These past few months have been our busiest yet, even though it hasn’t always been with what may sound like your standard missionary outreaches! I will try to divide our recent activities into two categories: one is family/home activities and the other is ministry activities. First, our family and home activities. To simply put it, we are living and working around the house. We keep a large garden, just like most other Ukrainian people do, while continuing to chip away at years’ worth of neglect of the house and property. These seemingly simple chores help us and people around us to understand each other. We don’t want to be seen as “the Americans” here amongst our neighbors, but we are trying to live simply and show them that we’re just normal people like they are. At home, Sarah’s main chores consist of cleaning our house and our grandmother’s house, daily meals, and, lately, a large chunk of her time is spent on maintaining the garden and preserving the harvest for the long winter months. This past year, as we arrived right at the beginning of winter, we had to buy most of our produce either at the bazaar (market) or at the grocery store. Here in Ukraine, that means paying very high prices (sometimes 10x higher than in summer) for oftentimes very questionable quality. Aside from the price, food here is usually produced with very heavy levels of chemicals and pesticides. While those things are pretty much unavoidable no matter where you live these days, here in Ukraine, the problem is that their use is almost completely unregulated. Pesticides and synthetic fertilizers that have been banned in the States and EU because of serious health concerns are freely imported here under the table from China and often used in high concentrations. We have heard directly from the farmers how they won’t let their families eat the very produce that they grow and sell. A Sister from our Church here is a nurse in the city hospital and she says that spring is always the busiest time at the hospital as so many are sickened by the produce that floods the markets as the weather warms up. We are thankful for a big garden and the opportunity to fill our root cellar with lots of homegrown food that we can use both for our family and also with which to help others as we are able! I have also been keeping busy around the property in my spare time, not only with seemingly never-ending repairs, along with many projects for various churches and ministries, but the Lord has also given us the opportunity to begin supplying some of our own meat through raising meat rabbits. Meat here is often similar to the produce–very expensive and better left on the store shelf or meat vendor’s table. The 20 rabbits growing out back are a very low-maintenance and economic meat source that, along with the garden, will help to drastically reduce our food budget and free up those resources for other areas. As for the last member of our family, Andre also has work around the house! His favorite things are helping to weed the garden (translation: anything green gets pulled–weed or not), helping feed the rabbits, and sampling all of the various fruits and vegetables. We often find him simply sitting quietly out in the garden, with his puppy at his side, munching away on whatever berries or vegetables he finds. His constant smile and friendly, outgoing personality endear him to all he comes in contact with. We have found that he can sometimes open a door to reach people that we never would’ve been able to open ourselves. Often, when people would not have stopped and talked with me or Sarah by ourselves, they will stop and gladly begin a conversation with or about Andre. He is such a blessing to us! We only pray that God will give us wisdom and grace to raise him for His glory.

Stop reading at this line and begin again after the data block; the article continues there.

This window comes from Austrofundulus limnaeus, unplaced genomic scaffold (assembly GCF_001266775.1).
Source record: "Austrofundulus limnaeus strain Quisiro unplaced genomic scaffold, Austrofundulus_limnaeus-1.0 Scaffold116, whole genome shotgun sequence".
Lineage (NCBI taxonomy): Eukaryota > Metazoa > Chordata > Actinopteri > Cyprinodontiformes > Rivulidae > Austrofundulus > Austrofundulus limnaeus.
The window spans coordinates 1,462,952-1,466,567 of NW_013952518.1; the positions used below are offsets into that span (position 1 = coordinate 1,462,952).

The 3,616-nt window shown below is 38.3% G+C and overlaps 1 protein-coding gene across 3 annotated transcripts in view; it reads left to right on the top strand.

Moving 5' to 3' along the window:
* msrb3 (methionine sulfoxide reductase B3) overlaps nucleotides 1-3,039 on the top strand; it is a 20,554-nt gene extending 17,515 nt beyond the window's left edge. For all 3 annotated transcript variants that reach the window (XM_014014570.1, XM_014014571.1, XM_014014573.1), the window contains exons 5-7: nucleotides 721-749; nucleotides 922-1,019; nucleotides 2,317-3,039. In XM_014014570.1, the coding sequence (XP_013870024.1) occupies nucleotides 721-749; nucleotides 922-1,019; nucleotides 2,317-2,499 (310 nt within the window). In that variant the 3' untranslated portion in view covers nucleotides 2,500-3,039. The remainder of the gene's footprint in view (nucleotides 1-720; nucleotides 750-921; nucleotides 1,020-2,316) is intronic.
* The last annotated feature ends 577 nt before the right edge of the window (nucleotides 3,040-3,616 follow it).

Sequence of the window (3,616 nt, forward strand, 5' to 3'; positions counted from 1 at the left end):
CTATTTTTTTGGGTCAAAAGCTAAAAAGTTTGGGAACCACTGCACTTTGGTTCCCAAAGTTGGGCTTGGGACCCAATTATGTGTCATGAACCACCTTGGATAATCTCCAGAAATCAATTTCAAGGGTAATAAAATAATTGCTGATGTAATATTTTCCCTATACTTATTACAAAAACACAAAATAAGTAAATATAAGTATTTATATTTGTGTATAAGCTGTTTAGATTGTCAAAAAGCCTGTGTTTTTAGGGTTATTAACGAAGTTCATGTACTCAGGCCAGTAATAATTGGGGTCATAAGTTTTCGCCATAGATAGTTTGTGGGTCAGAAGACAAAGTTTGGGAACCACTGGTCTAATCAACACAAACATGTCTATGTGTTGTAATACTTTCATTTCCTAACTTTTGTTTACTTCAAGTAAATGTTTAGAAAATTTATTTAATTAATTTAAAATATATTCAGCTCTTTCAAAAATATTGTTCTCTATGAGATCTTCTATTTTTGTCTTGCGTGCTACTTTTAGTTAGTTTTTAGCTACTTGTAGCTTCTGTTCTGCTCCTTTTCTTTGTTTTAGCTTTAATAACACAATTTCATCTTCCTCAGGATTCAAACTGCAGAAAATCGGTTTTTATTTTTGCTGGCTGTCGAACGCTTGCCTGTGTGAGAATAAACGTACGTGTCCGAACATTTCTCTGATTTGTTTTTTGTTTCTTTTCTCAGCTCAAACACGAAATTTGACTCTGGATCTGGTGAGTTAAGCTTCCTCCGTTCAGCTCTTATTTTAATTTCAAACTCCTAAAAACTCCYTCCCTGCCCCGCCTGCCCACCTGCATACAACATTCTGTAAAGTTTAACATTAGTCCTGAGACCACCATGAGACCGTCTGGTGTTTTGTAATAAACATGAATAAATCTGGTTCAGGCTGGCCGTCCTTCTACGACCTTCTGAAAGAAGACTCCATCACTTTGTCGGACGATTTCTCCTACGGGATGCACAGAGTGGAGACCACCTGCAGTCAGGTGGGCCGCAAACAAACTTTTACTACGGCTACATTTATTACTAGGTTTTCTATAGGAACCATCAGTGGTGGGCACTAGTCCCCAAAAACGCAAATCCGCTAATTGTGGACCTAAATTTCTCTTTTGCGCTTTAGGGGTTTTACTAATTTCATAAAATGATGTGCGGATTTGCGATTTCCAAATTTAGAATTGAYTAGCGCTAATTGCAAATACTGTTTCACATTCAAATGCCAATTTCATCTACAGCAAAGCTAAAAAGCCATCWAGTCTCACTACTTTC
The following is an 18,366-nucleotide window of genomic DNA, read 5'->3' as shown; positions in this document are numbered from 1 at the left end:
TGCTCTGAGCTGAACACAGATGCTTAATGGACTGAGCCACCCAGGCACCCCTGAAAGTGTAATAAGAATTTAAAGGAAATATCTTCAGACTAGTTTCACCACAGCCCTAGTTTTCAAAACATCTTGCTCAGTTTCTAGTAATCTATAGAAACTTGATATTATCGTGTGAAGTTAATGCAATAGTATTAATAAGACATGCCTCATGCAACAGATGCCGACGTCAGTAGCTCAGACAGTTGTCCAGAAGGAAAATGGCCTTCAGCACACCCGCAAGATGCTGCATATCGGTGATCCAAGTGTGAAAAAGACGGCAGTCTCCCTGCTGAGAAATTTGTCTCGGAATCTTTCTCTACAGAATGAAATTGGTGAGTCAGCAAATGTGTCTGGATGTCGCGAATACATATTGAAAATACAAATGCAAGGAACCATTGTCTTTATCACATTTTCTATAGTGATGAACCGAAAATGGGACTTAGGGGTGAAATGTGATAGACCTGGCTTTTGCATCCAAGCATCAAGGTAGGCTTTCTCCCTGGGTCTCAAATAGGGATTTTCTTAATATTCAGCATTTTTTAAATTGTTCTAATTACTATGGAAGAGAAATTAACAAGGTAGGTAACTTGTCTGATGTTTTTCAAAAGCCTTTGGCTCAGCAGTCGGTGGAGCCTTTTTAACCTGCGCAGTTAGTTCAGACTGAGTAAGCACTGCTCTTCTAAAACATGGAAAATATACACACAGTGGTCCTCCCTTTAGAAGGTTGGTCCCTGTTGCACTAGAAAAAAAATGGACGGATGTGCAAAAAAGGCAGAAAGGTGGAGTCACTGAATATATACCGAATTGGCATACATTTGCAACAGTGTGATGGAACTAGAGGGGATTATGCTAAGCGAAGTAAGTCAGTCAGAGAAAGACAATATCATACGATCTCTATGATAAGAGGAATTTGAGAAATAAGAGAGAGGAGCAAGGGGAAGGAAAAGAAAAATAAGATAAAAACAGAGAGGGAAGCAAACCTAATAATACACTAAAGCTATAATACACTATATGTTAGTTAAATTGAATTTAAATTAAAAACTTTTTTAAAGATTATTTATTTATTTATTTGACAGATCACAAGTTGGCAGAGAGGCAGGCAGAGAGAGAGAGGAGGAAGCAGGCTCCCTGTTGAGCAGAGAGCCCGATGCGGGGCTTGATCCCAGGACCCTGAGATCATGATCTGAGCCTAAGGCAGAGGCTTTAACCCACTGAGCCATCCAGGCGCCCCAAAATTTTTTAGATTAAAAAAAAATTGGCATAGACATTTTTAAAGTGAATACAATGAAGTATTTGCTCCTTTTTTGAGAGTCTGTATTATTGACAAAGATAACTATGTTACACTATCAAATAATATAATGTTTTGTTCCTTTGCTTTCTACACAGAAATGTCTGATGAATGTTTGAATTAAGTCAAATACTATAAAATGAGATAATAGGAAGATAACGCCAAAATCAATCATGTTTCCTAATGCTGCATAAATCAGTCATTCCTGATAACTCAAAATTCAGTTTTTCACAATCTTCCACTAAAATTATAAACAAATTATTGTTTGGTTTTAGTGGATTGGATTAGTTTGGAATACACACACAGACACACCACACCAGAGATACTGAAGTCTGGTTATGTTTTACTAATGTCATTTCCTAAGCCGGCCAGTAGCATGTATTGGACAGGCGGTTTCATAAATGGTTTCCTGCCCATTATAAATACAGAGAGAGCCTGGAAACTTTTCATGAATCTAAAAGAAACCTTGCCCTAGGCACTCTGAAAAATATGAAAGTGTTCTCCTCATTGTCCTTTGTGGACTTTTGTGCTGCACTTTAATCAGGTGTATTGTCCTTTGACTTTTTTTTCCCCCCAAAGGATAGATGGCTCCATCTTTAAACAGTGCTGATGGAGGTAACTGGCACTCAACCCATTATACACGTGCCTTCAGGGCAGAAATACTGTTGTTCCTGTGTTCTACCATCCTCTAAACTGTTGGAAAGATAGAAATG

As far as ministry activities, we haven’t added much new, but we have been continuing on in many of the same things that we’ve mentioned in previous letters. I still preach regularly both in our local church here in Chernivtsi and also in various villages. Please keep me and my preaching in your prayers as I strive to bring the truth of Scripture to light, even if it may sometimes go against some of the old, strongly-held Slavic traditions. Pray that God’s Spirit will open and enlighten hearts. I also continue to spend Saturdays working with the village children in Maliy Kuchuriv. Next week we will be holding a summer Bible camp (similar to American VBS) there Monday-Friday during the day. This gives us the opportunity to reach children from the surrounding villages as well as those children we have been already working with. Much work and long preparation has gone into this and we look forward to it! Please keep us, the other camp workers, and the children in your prayers. The Lord also continues to keep the door open to work with the two families that we’ve mentioned previously (the new converts, and the family struggling with personal/marital issues). Please, we ask you to continue to pray with us for these families. The latter of these families especially is a very difficult situation, and progress often seems almost impossible to our human eyes. The Bible clearly states that, when a man and woman become married, they are to leave their old families and cleave to each other as a new and separate family. In Ukraine, however, we see a big problem in the Churches in that this “leaving and cleaving” is not happening. Most newlyweds remain nearby their families after the wedding, building houses next to their parents or, for financial reasons, simply continuing to live in their parent’s home. This is Ukrainian culture, but not Biblically wise. Often, the parents simply continue to control their children like they always have, without letting the new family be a separate family with the new Husband as the head. We are seeing firsthand the havoc this wreaks in those new families. In our friends’ case, they’ve been married for over 10 years and the families are still interfering and trying to control everything about them. In particular, the wife’s family strongly disagrees with the Husband and does everything they can to turn the Wife against him. It’s a very, very difficult situation. However, we know that nothing is impossible with the Lord, and we want to trust Him and wait on Him to do His work in His way and in His time. We also continue to seek opportunities to witness to our neighbors, trying not to forget that our biggest witness to them is oftentimes in the smallest, most mundane, everyday things of life. Most of them are Orthodox believers and are already very religious–they’re not looking for someone to come and give them a presentation on the ABC’s of salvation. We realize more and more that they are watching us very closely to see how we live day-to-day–this is our biggest witnessing opportunity with them right now. We pray that they see that our religion doesn’t just end when we walk out the Church doors on Sunday afternoon, but that it encompasses and transforms every aspect of our lives, every day. They don’t want to just hear what we have to say–they want to see it for themselves in our lives. Pray with us that we show them Christ in everything!